Nov. 20, 1927 – Oct. 23, 2014
Clark McEntire, an inductee in the inaugural class of the ProRodeo Hall of Fame and patriarch of the sprawling McEntire family of rodeo and country music stars, died Oct. 23 at his home in Coalgate, Okla. He was 86.
Known as “Ropentire” by his contemporaries for his consistent, cool-headed skill with a rope, McEntire won three world championships in steer roping (1957-58 and 1961) and was reserve world champion in 1954, missing a fourth gold buckle by just $607 to Shoat Webster.
From 1953 through 1969, McEntire finished among the top 10 in the world steer roping standings 13 times and qualified for the National Finals Steer Roping seven times, once it was created in 1959.
For many years McEntire held the world records for fastest time on a single steer (14.5 seconds) and on five head. He won every major steer roping title on the rodeo trail, most of them more than once, including Cheyenne (1954, 1961) and Pendleton (1947, 1957-58).
All of this success was the product of skill, certainly, but also hours and hours of practice. His father, John McEntire, himself a world champion steer roper in 1934, was his coach and the inspiration for his unrelenting work ethic.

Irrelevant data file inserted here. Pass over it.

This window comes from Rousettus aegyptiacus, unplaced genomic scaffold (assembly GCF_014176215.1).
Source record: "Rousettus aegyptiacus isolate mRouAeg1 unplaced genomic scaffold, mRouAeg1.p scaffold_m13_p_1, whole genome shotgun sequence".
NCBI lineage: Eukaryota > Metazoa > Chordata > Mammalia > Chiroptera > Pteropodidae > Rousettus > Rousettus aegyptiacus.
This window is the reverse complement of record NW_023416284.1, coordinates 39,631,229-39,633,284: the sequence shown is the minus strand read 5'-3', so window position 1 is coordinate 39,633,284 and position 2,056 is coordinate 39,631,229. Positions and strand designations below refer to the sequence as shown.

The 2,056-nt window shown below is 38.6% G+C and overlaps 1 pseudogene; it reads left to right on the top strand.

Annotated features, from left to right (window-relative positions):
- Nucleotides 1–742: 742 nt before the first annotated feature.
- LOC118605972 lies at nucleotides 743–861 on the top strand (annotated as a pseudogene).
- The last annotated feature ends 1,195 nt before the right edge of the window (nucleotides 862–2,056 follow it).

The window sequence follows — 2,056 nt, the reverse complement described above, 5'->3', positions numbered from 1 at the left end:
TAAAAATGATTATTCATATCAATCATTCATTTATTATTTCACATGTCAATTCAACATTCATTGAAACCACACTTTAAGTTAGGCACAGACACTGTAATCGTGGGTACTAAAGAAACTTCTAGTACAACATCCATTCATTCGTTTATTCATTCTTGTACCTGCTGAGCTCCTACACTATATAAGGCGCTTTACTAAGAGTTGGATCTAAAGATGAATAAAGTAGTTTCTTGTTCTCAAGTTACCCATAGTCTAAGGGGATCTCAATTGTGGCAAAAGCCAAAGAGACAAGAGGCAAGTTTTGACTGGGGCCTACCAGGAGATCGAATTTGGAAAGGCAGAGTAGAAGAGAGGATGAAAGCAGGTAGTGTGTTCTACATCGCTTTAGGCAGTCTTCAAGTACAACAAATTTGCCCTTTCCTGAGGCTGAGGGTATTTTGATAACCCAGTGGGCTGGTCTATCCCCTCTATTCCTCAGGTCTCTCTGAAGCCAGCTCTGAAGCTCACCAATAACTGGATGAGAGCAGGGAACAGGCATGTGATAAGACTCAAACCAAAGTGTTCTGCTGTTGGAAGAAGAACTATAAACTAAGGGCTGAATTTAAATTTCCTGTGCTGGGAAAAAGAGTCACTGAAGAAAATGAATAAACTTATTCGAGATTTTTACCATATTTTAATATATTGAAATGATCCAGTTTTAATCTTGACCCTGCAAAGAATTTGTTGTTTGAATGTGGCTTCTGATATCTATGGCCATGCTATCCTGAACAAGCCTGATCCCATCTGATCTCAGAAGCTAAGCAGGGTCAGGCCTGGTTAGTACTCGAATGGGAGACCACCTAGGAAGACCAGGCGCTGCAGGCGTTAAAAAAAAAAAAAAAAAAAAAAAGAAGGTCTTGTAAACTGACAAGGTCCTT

“Son, regardless of what happens,” John was said to have told young Clark, “… if the well goes dry or the house catches fire, you keep right on practicing. Your mother and I will put it out.”
Clark McEntire played a major role in encouraging Reba McEntire, one of his three daughters, to pursue a career in country music, and she got her big break by singing the National Anthem at the 1974 National Finals Rodeo in Oklahoma City.
In 1979, the year that Clark McEntire was inducted into the ProRodeo Hall of Fame in Colorado Springs, Colo., Reba released the song “Daddy” on the “Out of a Dream” album, telling Clark’s story.
Following her father’s death, Reba McEntire posted on Facebook that he was “a born and bred cowboy through and through.” He was sick for five years, according to the post. He suffered a stroke three years ago.
“It makes total sense to me, he always told us kids never to run your horse to the barn,” she said. “He was just taking his time to go on home.”
Clark McEntire is survived by his wife of more than 60 years, Jacqueline; daughters, Reba, Susie and Alice; and son, Pake. Susie is also a country music performer, and Pake was a two-time qualifier for the NFSR (1974, 1982).
A funeral service will took place Oct. 29 at the Kiowa (Okla.) High School Auditorium in Kiowa. Burial will be at Atoka Cemetery.
In lieu of flowers the family asks that donations be made to the Stringtown Legacy Foundation c/o Tony Potts, 304 Highland St., Stringtown, OK 74569.
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